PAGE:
Former Barclays CEO suggested side deal to feed Qatar’ extra cash, London court hears

The court heard that former Barclays CEO John Varley, who is not on trial, suggested the bank could use a side deal to satisfy Qatar's extra cash demand. (AFP/File photo)
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Updated 14 January 2020

Former Barclays CEO suggested side deal to feed Qatar’ extra cash, London court hears

  • Thomas Kalaris, one of three former bankers on trial for fraud, described in court a meeting with a senior Qatari official in June, 2008
  • Prosecutors say the executives did not properly disclosing £322 million paid to Qatar during the financial crisis

LONDON: Former Barclays chief executive John Varley first suggested the bank could use a side deal to satisfy Qatar’s demands for extra cash in return for rescue funding for the bank during the 2008 credit crisis, a London court heard on Tuesday.
Thomas Kalaris, one of three former top Barclays bankers who deny fraud linked to the capital raising, on Tuesday described a meeting with a senior Qatari official on June 3, 2008, and how he subsequently took the service lift to Varley’s office on the 31st floor of the bank to discuss the Gulf state’s fee demands.
The case revolves around how Barclays avoided the fate of Lloyds and Royal Bank of Scotland and averted a state bailout with an £11 billion pound ($14.3 billion) fundraising in June and October 2008.
But the Gulf state, which became the largest single investor in Barclays, first asked for a fee of 3.75 percent in return for its investment — substantially above the 1.5 percent the bank was offering other investors, the jury has heard.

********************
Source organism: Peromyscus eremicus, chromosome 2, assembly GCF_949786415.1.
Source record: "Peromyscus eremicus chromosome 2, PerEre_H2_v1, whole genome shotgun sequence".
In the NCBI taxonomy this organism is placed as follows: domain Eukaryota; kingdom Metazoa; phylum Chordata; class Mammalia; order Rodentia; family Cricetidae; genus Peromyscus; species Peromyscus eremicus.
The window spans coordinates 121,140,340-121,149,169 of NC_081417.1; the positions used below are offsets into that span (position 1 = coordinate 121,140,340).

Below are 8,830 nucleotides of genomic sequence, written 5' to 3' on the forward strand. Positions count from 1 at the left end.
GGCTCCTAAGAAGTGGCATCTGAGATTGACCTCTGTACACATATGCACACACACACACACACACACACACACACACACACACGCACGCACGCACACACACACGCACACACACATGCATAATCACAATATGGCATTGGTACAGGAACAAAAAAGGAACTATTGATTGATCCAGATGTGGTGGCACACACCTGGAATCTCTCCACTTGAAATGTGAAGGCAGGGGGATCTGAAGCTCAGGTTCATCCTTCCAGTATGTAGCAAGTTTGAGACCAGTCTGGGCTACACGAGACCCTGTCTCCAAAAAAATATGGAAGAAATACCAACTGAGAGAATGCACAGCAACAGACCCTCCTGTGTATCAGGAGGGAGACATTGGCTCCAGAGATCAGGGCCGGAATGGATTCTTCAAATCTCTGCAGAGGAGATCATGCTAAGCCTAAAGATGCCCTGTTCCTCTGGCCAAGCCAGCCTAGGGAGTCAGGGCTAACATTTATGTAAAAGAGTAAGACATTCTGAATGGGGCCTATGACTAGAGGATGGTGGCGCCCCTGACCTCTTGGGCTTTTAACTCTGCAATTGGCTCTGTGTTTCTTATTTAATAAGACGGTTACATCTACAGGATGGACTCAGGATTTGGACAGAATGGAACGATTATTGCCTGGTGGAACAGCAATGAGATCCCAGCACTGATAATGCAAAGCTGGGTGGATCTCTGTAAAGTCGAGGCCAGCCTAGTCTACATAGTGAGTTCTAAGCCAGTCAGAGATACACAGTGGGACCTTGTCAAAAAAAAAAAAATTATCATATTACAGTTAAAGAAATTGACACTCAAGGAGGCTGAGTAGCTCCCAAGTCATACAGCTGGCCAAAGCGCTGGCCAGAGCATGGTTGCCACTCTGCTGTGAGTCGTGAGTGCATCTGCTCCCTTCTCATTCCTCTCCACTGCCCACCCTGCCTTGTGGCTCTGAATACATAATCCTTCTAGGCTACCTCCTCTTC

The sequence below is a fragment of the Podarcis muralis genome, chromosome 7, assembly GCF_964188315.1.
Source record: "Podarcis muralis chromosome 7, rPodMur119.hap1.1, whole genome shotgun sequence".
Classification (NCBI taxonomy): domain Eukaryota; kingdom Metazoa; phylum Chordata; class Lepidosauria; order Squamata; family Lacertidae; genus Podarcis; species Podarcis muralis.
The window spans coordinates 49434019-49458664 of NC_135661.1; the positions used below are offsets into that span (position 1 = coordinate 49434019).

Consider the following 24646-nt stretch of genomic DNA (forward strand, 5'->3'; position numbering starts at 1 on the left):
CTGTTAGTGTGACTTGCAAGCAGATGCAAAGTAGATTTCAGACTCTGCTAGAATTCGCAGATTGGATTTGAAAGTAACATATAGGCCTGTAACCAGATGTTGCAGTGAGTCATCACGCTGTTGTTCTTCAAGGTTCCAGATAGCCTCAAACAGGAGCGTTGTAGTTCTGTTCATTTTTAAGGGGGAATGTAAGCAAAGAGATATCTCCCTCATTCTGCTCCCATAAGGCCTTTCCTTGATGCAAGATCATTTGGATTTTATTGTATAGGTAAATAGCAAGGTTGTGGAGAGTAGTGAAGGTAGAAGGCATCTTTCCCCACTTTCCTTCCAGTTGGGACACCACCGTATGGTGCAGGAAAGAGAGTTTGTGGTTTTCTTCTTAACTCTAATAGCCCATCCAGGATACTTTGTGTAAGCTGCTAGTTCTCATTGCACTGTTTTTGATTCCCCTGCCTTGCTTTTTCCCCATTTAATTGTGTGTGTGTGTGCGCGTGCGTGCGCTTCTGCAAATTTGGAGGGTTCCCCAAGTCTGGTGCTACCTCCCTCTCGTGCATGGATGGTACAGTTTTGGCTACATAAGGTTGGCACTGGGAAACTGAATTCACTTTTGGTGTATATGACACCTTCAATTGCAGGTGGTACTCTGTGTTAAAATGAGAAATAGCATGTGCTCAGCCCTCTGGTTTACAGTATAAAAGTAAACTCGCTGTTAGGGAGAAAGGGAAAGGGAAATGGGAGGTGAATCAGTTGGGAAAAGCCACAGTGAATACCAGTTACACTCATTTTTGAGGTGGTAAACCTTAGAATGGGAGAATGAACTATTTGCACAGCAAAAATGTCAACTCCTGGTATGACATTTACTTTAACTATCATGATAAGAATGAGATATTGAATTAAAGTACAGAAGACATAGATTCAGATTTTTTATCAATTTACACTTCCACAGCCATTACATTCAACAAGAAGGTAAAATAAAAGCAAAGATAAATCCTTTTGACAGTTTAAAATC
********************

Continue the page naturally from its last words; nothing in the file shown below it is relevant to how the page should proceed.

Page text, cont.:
“His (Varley’s) immediate reaction was that he would be prepared to offer value of 3.5 percent ...,” Kalaris told the jury at the Old Bailey criminal court, as he began his testimony.
“He said it should be done via a side agreement,” he said, adding this was “quite common” in banking and “absolutely not” dishonest.
Varley was acquitted of fraud charges last year and is not accused of any wrongdoing.
Prosecutors for the UK Serious Fraud Office allege the three former executives lied to the market and other investors by not properly disclosing £322 million paid to Qatar, disguising them as “bogus” advisory services agreements (ASAs) in return for around four billion pounds in investments over 2008.
Kalaris, who ran the bank’s wealth division, Roger Jenkins, the former head of the bank’s Middle East business and Richard Boath, a former head of European financial institutions, deny conspiring to commit fraud and fraud by false representation.
The men have said the ASAs were designed to be genuine side deals to secure lucrative business for Barclays in the Middle East — a region the bank was eager to exploit — and were approved by lawyers and cleared by the board.
Kalaris, 64, agreed his role in the June 2008 capital raising could be described as a “quarterback” and involved, in part, ensuring decision makers “understood what was going on.”
“Did you think for a moment that Mr.Varley was instructing that there should be some form of dishonest or hidden nature to the balancing payment, whatever that amount would need to be?” Kalaris’s lawyer, Ian Winter, asked.